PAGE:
The International Council of Nurses (ICN) has continued to exert its influence on the future of health care in meetings with the World Health Organization (WHO).
At a workshop held towards the end of 2023, entitled Making Hospital’s Fit for Purpose, ICN policy officer Karine Lavoie contributed to the framing of a new vision for the future of hospitals and community healthcare.
The outcomes from the workshop will feed into a draft document with recommendations and further consultations on the topic.
Ms Lavoie said: “It was a great opportunity to be involved and to represent nursing in discussions about the model and strategy that will be chosen for developing the hospital of the future.”
Ms Lavoie said it was refreshing to see that ICN’s views on the development of health services and especially its work on leadership were acknowledged and valued.
“It was vital to emphasise the importance of maintaining a balance between primary health care services and hospital services on the road towards Universal Health Coverage.”
Ms Lavoie said she highlighted the importance of Advanced Practice Nursing and other specialist nurses and how including nurses withing all patient pathways was essential .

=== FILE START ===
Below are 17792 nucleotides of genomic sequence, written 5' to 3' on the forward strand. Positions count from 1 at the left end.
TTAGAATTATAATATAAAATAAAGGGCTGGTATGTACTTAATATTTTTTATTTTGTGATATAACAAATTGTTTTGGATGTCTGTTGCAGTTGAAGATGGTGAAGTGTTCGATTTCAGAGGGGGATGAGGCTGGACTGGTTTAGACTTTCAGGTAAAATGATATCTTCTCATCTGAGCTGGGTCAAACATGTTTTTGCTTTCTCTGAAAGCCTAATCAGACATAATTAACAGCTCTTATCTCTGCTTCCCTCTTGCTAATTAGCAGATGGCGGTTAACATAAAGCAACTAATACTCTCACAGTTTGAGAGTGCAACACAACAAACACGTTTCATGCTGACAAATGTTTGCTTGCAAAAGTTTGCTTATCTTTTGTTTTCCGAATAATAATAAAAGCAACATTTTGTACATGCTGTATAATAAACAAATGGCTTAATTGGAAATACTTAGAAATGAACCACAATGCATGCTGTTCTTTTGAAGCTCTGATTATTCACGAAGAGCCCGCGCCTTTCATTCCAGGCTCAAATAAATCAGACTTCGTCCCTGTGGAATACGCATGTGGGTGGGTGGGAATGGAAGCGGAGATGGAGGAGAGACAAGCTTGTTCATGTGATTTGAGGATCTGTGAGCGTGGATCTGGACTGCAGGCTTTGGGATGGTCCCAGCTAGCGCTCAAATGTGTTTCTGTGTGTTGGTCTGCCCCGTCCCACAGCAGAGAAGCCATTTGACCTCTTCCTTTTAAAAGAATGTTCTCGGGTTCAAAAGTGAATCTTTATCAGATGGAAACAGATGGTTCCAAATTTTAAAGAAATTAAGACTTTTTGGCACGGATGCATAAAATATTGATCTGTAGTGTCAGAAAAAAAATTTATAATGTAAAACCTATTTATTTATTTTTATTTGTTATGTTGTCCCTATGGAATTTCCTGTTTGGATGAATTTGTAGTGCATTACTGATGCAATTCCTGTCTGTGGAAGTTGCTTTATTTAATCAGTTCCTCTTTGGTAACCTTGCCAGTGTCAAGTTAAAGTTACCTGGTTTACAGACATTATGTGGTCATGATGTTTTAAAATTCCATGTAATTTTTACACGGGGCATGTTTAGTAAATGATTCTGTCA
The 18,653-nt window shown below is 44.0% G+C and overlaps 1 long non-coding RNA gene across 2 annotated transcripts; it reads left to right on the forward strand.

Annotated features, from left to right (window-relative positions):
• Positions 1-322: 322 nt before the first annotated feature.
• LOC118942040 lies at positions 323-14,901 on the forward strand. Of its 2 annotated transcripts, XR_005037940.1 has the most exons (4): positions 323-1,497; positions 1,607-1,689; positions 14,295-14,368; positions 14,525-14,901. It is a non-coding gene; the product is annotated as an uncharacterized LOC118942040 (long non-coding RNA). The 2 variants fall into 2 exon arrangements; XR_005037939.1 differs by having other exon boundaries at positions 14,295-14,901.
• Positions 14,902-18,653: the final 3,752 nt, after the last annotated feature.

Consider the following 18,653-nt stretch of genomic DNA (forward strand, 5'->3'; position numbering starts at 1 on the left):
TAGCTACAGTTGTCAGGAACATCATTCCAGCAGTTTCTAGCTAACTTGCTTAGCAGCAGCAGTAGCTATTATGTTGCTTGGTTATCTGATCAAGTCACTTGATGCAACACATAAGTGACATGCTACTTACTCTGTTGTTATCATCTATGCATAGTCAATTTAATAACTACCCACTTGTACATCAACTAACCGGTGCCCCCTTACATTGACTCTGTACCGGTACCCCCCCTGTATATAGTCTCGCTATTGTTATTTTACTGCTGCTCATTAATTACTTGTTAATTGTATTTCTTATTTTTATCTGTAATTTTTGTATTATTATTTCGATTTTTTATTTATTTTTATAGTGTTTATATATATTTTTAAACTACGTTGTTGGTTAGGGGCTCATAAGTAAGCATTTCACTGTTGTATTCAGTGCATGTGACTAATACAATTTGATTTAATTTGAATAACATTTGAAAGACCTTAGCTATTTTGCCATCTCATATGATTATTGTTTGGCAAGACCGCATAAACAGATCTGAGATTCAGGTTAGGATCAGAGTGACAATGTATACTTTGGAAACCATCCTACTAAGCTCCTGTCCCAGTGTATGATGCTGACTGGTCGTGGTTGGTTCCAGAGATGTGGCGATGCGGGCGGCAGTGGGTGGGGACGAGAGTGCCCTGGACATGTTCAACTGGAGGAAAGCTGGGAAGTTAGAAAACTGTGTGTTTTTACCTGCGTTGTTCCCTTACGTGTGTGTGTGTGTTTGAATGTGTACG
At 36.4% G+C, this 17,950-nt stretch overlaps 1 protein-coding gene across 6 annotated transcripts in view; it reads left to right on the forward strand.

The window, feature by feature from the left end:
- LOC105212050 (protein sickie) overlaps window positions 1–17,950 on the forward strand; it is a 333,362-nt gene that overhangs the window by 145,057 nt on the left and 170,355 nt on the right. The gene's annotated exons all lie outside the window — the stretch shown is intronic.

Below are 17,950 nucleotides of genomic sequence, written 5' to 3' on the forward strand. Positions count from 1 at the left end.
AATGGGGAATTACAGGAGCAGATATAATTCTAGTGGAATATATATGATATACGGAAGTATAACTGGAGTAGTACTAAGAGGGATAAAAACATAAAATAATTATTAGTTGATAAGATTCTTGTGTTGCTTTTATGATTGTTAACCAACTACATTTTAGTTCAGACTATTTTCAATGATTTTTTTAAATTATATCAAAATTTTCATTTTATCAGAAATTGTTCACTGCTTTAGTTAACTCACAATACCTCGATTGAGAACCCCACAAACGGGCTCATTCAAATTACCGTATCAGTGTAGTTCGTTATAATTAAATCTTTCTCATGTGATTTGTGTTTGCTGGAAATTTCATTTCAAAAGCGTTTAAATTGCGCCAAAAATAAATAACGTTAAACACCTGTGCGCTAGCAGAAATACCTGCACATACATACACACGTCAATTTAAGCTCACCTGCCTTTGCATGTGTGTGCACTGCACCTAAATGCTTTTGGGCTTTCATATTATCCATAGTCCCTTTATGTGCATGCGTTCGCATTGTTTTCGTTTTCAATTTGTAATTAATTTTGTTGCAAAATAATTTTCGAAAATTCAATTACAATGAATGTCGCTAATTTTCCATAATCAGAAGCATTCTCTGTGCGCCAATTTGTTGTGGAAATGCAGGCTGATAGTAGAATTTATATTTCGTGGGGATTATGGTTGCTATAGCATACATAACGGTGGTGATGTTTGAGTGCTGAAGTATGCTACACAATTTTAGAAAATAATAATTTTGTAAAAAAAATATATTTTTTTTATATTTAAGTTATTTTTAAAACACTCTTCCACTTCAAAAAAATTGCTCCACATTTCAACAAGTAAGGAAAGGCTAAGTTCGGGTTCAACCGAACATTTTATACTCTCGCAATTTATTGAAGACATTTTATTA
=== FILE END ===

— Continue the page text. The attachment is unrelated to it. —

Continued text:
“Delegates at the workshops recognized the importance of searching for a solution to the global nursing workforce shortage, and it was reassuring of putting the patient at the centre of the care they receive.”
Ms Lavoie also attended a World Federation of Dentists workshop on improving care that addressed the links between oral health and other conditions and diseases, including oral cancers, diabetes, periodontal diseases, cardiac issues, obesity, and Alzheimer's Disease.
Ms Lavoie said: “From a nursing perspective, our approach to oral health revolves around prevention, promotion, intervention, care, and education. But it is important that we elevate the dialogue around these concepts to raise awareness regarding the ramifications of poor oral health and excessive sugar consumption.”
She said one example from Peru involved nurses checking children for dental cavities during their vaccination visits. The programme resulted in a reduction in the presence of cavities from 58% to 10% on children from zero to 4-year old.